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3/1/13

Dog Food Calculator


This Dog Food Calculator can help you estimate the proper serving size for your pet. It’s based upon a scientific study1 published by a respected veterinary research institute.

The dog food calculator’s formula2 uses a dog’s metabolic weight and suggests an appropriate serving size.
To use the calculator you’ll need to know…

  • Your dog’s Ideal weight (what he should weigh)
  • Your dog’s activity level
  • Your dog food’s calorie content

A Dog Food Calculator for Adults Only

The Dog Food Calculator was designed to be used for adult dogs only… not for puppies. And it should never be used for pregnant or lactating females.



Small to medium breeds may be considered adults after about six months of age.
But large and giant breeds shouldn’t be fed as adults until they reach somewhere around one to two years (depending upon the breed).



When Is a Dog a Senior?

Older dogs have significantly lower energy needs than younger ones. So, it’s easy for them to put on extra weight.

In general, small to medium dogs are considered seniors at about seven years of age.  But larger breeds reach senior status much sooner… some as early as five.

Converting Calories to Serving Size

Once you’ve entered your dog’s ideal weight and activity level, you’ll know the number of calories per day.
But to convert calories into something you can actually use, you’ll need to enter the number of calories in your dog’s food.

The number of calories in a given amount of dog food is known as its metabolizable energy (ME, for short). It’s usually reported somewhere on a dog food package like this…

  • Calories per cup (kcal/cup)
  • Calories per kilogram (kcal/kilogram)

By the way, the calculator assumes you’re feeding your dog just once a day.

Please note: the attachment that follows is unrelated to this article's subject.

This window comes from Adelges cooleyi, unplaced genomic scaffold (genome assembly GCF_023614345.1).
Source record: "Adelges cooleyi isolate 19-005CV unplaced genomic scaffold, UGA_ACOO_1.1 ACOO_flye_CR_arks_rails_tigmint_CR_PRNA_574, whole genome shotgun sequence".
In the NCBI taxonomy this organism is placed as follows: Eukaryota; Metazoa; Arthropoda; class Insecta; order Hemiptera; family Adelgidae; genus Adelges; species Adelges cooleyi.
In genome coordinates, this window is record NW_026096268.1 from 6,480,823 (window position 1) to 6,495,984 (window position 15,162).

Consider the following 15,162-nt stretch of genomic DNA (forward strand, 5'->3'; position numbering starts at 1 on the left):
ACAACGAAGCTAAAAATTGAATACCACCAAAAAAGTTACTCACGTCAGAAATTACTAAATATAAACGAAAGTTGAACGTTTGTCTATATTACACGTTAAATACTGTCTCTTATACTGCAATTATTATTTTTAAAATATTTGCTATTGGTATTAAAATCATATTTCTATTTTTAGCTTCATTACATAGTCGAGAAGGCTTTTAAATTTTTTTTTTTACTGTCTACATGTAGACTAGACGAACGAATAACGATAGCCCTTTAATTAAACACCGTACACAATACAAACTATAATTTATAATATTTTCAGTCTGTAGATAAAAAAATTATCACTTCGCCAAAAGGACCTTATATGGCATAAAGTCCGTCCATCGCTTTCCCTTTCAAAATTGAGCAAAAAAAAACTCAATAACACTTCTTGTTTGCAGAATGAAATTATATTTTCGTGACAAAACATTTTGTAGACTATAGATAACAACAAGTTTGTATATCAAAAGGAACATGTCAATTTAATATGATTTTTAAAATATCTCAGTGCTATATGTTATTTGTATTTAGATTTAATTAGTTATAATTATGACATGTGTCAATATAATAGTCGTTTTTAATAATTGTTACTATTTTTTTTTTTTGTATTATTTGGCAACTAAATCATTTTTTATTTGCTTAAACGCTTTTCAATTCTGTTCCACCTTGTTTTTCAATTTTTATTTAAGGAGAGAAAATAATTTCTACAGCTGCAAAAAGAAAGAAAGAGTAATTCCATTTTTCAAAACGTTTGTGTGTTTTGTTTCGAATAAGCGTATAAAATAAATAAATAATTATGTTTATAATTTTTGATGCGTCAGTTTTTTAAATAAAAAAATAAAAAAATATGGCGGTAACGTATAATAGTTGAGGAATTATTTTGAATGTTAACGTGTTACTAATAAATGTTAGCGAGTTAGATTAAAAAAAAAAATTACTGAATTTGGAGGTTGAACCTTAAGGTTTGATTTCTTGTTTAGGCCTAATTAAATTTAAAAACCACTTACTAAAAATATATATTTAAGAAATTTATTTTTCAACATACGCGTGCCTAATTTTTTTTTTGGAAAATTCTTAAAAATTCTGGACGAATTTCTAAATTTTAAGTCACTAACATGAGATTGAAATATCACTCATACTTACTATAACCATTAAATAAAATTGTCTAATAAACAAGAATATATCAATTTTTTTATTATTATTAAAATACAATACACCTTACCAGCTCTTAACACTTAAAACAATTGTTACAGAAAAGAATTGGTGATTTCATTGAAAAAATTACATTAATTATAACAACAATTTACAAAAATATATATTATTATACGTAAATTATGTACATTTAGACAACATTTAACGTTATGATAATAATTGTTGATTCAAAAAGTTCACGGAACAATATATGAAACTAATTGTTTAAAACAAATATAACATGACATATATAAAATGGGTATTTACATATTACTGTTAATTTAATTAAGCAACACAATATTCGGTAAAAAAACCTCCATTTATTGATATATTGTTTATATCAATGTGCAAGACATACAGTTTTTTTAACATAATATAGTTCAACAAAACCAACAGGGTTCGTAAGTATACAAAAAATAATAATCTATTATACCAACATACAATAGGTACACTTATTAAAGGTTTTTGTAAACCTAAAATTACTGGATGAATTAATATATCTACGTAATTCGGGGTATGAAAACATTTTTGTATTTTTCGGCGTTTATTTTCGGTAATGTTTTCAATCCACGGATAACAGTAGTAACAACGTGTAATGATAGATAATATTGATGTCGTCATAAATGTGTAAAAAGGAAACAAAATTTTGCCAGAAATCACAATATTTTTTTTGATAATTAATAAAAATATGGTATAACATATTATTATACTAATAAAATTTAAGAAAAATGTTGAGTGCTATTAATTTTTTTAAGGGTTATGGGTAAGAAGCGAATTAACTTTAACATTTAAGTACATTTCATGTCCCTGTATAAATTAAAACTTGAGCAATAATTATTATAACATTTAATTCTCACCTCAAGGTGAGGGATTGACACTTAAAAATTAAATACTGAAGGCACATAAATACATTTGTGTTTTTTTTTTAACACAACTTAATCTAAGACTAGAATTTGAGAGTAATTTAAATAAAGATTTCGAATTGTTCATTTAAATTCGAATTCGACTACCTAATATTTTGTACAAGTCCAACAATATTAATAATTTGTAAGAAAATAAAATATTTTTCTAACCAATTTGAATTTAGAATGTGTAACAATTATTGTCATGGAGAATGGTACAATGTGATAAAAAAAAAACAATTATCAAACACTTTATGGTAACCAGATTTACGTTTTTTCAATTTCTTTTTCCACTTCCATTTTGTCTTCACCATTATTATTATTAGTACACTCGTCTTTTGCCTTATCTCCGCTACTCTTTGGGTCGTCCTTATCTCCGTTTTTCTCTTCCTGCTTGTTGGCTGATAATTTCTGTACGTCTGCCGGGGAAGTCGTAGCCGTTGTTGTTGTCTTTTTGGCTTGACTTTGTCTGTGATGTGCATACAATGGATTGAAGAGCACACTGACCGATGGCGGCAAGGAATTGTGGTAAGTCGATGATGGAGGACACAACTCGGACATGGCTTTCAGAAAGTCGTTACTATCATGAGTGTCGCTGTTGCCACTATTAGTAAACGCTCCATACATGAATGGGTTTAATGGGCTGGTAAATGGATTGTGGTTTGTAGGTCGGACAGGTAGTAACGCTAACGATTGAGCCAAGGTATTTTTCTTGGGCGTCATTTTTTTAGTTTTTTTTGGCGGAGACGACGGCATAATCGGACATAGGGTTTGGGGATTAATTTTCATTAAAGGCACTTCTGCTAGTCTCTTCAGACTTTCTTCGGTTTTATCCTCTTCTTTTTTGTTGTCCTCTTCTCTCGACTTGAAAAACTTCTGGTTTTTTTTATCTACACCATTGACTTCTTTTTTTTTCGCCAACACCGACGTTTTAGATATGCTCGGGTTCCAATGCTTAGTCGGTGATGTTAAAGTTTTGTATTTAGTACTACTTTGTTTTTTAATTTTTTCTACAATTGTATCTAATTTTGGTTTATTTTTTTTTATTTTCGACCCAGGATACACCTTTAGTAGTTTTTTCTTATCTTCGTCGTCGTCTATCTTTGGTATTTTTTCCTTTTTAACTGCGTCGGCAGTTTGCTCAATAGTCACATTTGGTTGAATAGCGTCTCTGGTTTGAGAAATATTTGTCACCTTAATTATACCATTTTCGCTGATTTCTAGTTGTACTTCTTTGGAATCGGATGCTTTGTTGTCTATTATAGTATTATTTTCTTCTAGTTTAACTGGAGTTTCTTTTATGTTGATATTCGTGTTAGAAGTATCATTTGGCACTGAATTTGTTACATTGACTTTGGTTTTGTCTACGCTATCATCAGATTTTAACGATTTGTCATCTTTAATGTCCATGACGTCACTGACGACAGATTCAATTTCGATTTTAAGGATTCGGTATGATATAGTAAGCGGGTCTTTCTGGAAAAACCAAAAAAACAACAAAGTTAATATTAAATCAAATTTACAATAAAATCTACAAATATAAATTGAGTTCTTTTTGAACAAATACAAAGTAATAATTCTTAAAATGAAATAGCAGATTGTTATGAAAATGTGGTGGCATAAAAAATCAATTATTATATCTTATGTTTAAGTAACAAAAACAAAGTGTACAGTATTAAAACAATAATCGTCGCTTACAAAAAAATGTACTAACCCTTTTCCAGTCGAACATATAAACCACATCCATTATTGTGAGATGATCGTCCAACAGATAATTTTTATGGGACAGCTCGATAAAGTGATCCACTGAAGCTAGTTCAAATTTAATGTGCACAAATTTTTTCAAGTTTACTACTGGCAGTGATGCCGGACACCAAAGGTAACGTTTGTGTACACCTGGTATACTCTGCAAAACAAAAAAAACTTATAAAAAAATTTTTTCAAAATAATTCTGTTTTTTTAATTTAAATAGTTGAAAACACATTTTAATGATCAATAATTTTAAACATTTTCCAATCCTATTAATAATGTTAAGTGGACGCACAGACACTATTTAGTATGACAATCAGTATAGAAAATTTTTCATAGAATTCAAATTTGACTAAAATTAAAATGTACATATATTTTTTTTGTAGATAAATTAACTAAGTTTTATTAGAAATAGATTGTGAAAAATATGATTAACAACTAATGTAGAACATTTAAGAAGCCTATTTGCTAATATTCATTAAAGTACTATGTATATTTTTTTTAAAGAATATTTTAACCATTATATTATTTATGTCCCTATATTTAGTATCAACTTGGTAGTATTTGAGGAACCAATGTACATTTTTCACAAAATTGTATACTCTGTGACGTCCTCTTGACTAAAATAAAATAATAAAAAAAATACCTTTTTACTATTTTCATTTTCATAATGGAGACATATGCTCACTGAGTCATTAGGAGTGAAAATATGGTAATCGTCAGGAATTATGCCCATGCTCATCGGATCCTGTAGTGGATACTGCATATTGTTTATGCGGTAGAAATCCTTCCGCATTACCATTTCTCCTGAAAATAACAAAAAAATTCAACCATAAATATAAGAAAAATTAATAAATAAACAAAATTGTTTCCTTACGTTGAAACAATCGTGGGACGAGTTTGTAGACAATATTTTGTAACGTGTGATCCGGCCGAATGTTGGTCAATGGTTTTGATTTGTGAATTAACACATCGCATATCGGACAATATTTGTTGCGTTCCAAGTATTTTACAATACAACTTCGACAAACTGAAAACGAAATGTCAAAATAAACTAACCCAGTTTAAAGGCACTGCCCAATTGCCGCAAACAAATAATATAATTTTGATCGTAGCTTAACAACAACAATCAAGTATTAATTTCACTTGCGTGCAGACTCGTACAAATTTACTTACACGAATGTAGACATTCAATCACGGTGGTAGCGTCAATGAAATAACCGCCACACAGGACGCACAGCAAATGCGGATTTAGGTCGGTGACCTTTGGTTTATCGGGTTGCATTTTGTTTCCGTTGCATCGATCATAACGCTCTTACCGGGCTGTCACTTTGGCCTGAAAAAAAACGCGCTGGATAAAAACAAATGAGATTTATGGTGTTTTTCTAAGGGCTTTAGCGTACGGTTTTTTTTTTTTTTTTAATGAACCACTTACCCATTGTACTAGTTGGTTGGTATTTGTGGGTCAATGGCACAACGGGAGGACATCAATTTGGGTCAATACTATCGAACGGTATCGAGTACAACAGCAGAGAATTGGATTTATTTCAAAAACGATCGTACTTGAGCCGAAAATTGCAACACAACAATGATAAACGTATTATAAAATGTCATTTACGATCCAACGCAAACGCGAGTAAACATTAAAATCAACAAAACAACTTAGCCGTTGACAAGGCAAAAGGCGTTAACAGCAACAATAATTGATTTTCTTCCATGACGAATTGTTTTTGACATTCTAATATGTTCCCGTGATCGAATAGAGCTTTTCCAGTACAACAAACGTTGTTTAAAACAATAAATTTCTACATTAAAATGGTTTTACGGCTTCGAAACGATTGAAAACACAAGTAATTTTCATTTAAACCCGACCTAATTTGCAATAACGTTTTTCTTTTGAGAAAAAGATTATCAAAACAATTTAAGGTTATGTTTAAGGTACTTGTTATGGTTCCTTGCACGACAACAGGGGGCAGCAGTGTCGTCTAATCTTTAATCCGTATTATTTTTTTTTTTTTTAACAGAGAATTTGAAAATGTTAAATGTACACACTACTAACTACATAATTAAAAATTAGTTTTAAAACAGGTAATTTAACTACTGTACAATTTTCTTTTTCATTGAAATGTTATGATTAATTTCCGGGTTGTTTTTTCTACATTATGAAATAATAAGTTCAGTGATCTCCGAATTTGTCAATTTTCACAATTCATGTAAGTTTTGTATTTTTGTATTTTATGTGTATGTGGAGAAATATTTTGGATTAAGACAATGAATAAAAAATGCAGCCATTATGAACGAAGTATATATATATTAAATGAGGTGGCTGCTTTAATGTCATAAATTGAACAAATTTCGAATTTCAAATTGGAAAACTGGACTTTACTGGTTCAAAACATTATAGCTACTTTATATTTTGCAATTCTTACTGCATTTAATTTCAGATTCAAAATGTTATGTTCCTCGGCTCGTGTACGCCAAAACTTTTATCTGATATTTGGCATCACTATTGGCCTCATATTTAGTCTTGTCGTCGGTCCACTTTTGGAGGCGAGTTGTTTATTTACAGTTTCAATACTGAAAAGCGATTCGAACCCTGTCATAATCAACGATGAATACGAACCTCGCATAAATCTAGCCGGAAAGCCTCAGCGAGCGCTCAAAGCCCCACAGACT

If you prefer to feed your dog twice a day, be sure to divide your result in half so that both meals add up to the full daily calories suggested.

The Bottom Line

Since each dog has its own unique energy requirements (just like people), it’s impossible to accurately predict the exact serving size that’s right for your pet.

So, I’d suggest starting with the package’s feeding instructions. Or the amount suggested by our calculator.
Weigh your dog every few weeks.

Then, adjust (or titrate) that suggested serving size up or down to reach and maintain your pet’s ideal weight.
Of course, determining the ideal weight for a growing puppy can be a challenge. So, check with your vet, an experienced breeder or another canine professional.

Always measure the food with a real measuring cup. Not a scoop. Never guess. Keep a record of how much you’re feeding. And be sure to weigh your dog periodically (every few weeks or so). Then, adjust the serving size as needed to stay on track.

Sure, it’s a little work. But in the end, it’s the only real life method you can scientifically rely on.

Footnotes


  1. Waltham Centre for Pet Nutrition (1999), Canine Life Stages and Lifestyles, The Waltham Course on Dog and Cat Nutrition, p. 
  1. ME (kcal/day) = 110 (body weight in kilograms)0.75 to maintain a typical adult dog 
  1. Waltham Centre for Pet Nutrition (1999), Canine Life Stages and Lifestyles, The Waltham Course on Dog and Cat Nutrition, p. 
  1. Waltham Centre for Pet Nutrition (1999), Canine Life Stages and Lifestyles, The Waltham Course on Dog and Cat Nutrition, p. 

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